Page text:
Jim "Jimbo" Franklin- Rayburn Tackle Guide Service-(1-800-Big Hawg)- Crappie are a guides best friend as well as a very popular sporting fish. Some anglers even choose to make these "White Perch" a singular pursuit. Although the black bass are still King on Rayburn, when the "green-backs" quit biting, the crappie bite is usually on which has helped to salvage many a guide trip. June -thru- February can provide some exceptional crappie action, as they tend to hold on, or near, the main-lake points and creek-channel edges. Rayburn has literally "thousands" of brush-piles, which are located in these areas, and finding them can be easy if you zigzag these spots at idle speed while searching with your graph recorders. The brush will show up as black humps above your gray-line, the bigger the hump the better the fishing will be.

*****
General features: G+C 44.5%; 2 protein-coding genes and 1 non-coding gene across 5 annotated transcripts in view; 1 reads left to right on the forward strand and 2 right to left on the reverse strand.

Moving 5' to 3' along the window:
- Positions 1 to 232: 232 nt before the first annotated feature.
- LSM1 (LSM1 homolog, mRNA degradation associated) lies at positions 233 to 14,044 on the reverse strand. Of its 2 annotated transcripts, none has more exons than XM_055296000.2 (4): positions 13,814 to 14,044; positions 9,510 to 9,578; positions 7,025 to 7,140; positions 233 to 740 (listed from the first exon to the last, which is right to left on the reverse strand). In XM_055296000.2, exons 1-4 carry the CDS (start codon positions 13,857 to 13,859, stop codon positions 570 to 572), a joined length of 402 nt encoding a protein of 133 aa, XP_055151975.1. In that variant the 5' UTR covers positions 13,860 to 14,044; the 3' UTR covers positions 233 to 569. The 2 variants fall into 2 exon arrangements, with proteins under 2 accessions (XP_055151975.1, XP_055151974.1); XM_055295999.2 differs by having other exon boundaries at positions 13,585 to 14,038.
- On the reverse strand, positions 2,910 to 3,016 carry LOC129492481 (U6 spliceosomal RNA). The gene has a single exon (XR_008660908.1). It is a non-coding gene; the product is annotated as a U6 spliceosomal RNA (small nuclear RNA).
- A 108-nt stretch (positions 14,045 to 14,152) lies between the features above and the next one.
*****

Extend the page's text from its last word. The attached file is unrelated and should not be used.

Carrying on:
If "idling" around looking for someone else's crappie fishing spots doesn't fit your "expertise" then learn to build your own crappie hotel. After locating some likely crappie holding spots mark them with buoys. Crappie tend to hold mostly in deeper water such as at 22' to 25', so by placing your brush-piles in these areas they will provide some year round action for your efforts. On erecting your "hotel" choose brushy limbs such as willow branches to build with as you tie them up in bundles, then attaché these bundles to weights, such as cinder blocks. Before dropping your brush-pile next to your buoy markers is sure to attaché a jug to your brush-tops as this will help to keep your brush in a vertical position. Now it's only a waiting game as, sometimes just a few hours, to maybe 24 hours is all it takes to attract crappie to your own personal Crappie Hotel. Lightweight crappie jigs, small spinner type jigs, or live minnows will now help you to "check-out" those preferred guests. For more info on this method contact me at Rayburn Tackle.